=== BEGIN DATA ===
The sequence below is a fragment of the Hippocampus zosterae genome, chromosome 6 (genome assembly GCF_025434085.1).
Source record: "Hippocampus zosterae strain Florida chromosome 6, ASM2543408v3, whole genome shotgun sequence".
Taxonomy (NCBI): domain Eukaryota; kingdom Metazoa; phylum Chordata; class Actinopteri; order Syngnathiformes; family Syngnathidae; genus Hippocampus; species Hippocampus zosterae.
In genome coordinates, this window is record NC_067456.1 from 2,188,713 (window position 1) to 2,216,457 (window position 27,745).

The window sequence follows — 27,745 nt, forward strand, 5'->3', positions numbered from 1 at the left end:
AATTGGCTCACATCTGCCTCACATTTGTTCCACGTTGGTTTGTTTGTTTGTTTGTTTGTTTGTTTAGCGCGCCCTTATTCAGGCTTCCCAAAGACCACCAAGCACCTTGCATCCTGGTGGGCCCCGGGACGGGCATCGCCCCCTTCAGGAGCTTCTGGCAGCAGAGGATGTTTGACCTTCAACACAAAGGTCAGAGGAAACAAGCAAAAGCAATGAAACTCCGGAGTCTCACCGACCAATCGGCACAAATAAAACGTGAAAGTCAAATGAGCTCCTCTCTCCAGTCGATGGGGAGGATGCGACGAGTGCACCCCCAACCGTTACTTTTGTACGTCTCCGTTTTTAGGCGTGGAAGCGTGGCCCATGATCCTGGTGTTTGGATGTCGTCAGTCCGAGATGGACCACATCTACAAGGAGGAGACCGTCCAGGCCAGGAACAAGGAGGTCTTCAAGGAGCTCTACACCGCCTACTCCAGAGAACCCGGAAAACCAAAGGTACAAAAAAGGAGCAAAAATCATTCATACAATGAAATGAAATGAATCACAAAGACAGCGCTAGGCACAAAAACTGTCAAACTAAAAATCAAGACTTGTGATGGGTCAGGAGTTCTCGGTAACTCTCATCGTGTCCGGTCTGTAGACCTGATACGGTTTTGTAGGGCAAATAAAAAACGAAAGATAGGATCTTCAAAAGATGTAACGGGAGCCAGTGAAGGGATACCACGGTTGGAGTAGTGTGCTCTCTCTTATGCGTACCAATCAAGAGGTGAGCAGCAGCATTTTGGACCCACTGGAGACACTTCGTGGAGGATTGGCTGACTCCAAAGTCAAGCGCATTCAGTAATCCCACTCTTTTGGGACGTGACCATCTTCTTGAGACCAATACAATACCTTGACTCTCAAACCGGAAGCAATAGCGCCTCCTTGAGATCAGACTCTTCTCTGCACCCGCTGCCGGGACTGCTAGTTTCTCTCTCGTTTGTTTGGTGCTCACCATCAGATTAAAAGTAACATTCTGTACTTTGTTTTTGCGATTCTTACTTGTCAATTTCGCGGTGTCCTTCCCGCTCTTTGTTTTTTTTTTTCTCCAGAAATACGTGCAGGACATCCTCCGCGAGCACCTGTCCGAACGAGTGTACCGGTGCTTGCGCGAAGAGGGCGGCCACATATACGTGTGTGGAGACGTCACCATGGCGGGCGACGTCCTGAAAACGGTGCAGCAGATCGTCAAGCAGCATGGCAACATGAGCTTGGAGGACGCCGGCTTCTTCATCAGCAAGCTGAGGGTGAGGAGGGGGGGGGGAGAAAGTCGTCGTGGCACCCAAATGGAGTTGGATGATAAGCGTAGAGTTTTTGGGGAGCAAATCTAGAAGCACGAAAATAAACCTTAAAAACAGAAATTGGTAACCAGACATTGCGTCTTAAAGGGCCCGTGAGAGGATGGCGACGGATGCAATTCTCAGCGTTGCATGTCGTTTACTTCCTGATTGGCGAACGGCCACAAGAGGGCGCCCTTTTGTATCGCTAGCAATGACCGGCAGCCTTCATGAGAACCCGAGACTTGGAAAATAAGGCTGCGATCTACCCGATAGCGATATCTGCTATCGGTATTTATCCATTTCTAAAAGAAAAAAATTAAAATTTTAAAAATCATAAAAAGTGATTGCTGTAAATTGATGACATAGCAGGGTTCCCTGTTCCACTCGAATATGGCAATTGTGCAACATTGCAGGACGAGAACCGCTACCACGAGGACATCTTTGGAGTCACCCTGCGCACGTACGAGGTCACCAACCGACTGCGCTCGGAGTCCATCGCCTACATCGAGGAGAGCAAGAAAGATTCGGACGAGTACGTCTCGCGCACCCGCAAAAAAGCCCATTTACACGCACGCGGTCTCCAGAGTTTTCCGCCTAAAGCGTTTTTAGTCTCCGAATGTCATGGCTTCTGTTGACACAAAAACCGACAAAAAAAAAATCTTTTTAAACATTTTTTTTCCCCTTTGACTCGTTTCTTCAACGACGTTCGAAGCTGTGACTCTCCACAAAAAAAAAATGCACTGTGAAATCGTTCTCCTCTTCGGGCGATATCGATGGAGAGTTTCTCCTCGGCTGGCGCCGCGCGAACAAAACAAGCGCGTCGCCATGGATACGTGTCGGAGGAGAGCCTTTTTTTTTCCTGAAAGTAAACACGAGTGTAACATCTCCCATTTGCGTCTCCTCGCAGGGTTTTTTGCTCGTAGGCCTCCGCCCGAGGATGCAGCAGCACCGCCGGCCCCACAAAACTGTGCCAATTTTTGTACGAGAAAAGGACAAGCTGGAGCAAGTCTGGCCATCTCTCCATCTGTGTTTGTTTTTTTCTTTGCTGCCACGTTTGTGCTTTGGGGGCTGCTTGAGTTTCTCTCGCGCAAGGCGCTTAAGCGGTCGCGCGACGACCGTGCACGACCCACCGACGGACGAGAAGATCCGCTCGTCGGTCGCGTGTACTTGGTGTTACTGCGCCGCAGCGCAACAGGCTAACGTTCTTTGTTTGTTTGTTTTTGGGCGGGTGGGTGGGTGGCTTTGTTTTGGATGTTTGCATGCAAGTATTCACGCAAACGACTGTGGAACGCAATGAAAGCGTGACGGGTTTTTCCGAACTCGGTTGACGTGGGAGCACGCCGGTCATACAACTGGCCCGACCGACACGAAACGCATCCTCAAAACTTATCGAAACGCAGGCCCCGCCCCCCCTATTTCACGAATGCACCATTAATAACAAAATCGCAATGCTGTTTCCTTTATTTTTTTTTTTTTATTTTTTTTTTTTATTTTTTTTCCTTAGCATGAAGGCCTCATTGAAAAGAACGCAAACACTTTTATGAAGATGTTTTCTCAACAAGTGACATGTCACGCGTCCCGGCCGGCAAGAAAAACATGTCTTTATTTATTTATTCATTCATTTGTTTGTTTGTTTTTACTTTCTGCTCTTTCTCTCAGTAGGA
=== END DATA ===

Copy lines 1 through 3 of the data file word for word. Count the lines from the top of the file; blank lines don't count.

The sequence below is a fragment of the Hippocampus zosterae genome, chromosome 6 (genome assembly GCF_025434085.1).
Source record: "Hippocampus zosterae strain Florida chromosome 6, ASM2543408v3, whole genome shotgun sequence".
Taxonomy (NCBI): domain Eukaryota; kingdom Metazoa; phylum Chordata; class Actinopteri; order Syngnathiformes; family Syngnathidae; genus Hippocampus; species Hippocampus zosterae.